U.S. Court dismisses Shavendra case on grounds of immunity
While acknowledging "the gravity of the allegations made by the plaintiffs," Judge J. Paul Oetken concluded that Silva’s diplomatic immunity precluded the court from looking at the merits of the plaintiffs’ claims, a press release issued by the attorneys of the Tamil plaintiffs who filed the case said. Despite serious allegations of war crimes, Silva has recently been "selected" as an advisor for U.N. Secretary-General Ban Ki-moon’s Senior Advisory Group, and Professor Francis Boyle, an expert in international law, has opined that "Ban Ki Moon to appoint a presumptive war criminal to his Staff would be ultra vires his powers under the terms of article 101(3) and thus a violation of the Charter itself."
The Court concluded "[b]ecause Silva is entitled to immunity under 22 U.S.C. § 254d, this Court lacks subject matter jurisdiction over the claims against him. Accordingly, Silva’s motion to dismiss is GRANTED, and the complaint is dismissed for lack of subject matter jurisdiction."
Full text of the press release follows:
Yesterday [8th February 2012] , the District Court for the Southern District of New York dismissed a lawsuit filed by Tamil victims of the armed conflict in Sri Lanka against Shavendra Silva, a former Sri Lanka Army general, who is now Sri Lanka’s Deputy Permanent Representative to the United Nations in New York. Despite serious allegations of war crimes, Silva has recently been "selected" as an advisor for U.N. Secretary-General Ban Ki-moon’s Senior Advisory Group on Peacekeeping Operations.
Silva led the 58th Division of the Sri Lanka Army and committed unlawful acts of extrajudicial killing and torture during the final stages of the war. International law prohibits the intentional killing of civilians in protected places, and the torture and execution of persons "ors de combat." The plaintiffs filed a lawsuit under the Alien Tort Claims Act and Torture Victim Protection Act.
The Tamil plaintiffs in this case turned to a U.S. court to obtain redress and establish the truth about the deaths of their relatives–an outcome that is impossible to achieve in Sri Lanka, nearly three years after the end of hostilities. The Sri Lankan government refuses to acknowledge its responsibility for any violations of international law, even in the face of the United Nations’ conclusion that its wartime conduct "represented a grave assault on the entire regime of international law."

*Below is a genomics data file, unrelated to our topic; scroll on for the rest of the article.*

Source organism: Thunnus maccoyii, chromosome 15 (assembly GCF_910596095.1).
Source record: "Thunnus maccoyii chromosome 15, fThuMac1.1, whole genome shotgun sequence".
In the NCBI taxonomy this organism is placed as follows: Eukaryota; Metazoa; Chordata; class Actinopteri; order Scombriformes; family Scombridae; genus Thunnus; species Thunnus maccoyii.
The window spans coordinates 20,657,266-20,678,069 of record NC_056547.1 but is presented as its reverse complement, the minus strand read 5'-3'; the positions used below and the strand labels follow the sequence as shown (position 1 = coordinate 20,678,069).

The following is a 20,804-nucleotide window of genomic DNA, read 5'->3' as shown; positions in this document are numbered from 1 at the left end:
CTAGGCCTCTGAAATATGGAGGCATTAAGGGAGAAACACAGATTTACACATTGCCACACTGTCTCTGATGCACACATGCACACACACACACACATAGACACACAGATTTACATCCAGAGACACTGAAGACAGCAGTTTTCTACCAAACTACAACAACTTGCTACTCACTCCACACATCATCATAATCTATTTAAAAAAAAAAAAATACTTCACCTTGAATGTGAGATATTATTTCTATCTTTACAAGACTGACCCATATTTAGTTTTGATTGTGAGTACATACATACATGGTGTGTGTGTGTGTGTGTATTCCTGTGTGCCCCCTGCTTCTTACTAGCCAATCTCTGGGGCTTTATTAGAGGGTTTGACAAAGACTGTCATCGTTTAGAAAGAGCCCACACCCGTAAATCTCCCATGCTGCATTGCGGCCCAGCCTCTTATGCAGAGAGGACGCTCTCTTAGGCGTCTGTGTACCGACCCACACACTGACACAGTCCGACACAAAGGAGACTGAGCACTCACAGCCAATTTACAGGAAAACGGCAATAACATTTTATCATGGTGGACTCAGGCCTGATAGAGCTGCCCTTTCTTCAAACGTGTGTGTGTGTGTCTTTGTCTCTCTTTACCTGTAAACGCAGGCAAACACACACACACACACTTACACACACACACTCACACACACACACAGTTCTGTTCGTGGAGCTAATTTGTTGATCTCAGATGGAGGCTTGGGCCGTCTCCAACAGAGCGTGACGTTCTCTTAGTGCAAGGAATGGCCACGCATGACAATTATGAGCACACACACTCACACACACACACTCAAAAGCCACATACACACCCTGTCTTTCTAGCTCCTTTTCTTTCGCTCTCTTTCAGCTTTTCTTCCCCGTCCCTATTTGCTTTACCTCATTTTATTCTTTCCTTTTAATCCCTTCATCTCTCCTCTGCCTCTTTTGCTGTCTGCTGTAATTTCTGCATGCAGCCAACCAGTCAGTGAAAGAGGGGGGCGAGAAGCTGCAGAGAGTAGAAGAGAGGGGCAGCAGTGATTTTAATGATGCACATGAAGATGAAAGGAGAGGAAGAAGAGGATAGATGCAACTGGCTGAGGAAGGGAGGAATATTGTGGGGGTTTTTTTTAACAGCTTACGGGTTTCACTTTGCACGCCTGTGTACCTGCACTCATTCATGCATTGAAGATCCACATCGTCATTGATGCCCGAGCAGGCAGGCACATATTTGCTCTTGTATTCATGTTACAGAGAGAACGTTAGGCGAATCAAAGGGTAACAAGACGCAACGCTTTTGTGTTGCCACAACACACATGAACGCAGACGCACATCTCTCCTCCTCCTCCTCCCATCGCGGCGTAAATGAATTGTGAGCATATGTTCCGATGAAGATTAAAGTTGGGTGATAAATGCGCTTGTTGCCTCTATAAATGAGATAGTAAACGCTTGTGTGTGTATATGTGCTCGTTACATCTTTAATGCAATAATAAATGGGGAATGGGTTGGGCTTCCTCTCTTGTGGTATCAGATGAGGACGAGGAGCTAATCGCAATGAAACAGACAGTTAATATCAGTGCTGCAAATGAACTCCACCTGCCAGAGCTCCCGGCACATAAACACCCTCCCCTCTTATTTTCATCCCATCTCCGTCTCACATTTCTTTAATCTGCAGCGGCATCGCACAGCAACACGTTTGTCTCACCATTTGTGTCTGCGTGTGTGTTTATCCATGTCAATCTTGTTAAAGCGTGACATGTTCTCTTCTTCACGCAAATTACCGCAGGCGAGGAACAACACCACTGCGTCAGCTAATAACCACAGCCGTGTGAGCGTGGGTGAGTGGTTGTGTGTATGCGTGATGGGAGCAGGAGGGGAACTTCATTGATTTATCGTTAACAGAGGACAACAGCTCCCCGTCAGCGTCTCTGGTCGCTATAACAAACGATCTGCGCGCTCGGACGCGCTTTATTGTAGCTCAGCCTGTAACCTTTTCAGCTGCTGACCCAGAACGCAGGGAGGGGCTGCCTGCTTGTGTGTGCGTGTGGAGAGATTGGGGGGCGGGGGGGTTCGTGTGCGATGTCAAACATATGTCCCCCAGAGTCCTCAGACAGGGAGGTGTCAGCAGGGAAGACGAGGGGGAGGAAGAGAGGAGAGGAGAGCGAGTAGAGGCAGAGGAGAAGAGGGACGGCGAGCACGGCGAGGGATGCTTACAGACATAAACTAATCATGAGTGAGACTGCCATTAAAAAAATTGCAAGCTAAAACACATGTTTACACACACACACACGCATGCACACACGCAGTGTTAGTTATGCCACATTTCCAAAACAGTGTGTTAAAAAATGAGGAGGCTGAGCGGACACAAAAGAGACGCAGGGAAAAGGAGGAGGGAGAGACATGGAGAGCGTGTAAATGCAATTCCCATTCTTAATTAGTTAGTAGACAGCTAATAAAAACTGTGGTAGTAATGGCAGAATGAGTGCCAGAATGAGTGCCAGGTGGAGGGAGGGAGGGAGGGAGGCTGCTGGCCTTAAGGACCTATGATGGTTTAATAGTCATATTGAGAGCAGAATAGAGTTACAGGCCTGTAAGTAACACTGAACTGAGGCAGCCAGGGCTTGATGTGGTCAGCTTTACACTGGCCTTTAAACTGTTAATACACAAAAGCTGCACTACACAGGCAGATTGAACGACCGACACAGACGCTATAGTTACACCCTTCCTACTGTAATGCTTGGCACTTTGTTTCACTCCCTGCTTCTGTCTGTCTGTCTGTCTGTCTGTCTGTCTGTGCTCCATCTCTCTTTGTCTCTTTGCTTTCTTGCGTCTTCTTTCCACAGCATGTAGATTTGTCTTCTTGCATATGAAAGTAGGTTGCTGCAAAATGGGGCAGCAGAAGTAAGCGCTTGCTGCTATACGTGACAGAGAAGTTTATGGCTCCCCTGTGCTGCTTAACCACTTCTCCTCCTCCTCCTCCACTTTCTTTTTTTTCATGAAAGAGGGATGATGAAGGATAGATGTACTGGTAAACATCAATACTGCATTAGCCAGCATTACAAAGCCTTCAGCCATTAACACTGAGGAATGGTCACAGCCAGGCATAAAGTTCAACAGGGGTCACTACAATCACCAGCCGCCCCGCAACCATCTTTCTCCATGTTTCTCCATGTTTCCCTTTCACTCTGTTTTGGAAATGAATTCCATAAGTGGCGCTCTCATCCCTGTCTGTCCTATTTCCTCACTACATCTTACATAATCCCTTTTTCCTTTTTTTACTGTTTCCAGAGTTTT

Although acknowledging "the gravity of the allegations made by the plaintiffs," Judge J. Paul Oetken concluded that Silva’s diplomatic immunity precluded the court from looking at the merits of the plaintiffs’ claims. "We hope that the Court reconsiders, rectifies its position and enforces ‘jus cogens’ principles," said Sivakumaren Mardemootoo, co-director of SPEAK Human Rights & Environmental Initiative. "Interpreting the law to provide a diplomatic ‘cloak’ of protection to Silva–who is seen as a war hero in Sri Lanka, but as a war criminal by the United Nations Panel of Experts–contravenes the U.S. Congress’s intent behind the law," said Ali Beydoun, co-director at SPEAK and director of the UNROW Human Rights Impact Litigation Clinic. "The U.S. Congress never intended to mmunize war criminals, and international law does not permit such immunity either. Judge Oetken’s decision suggests that individuals who deliberately rample upon humanitarian law during armed conflict can later take dvantage of the U.N. system. They can serve as diplomats and invoke its rotections to evade accountability in every jurisdiction. This result not only represents an egregious failure of the U.N. human rights system, it should shock the conscience of the international community."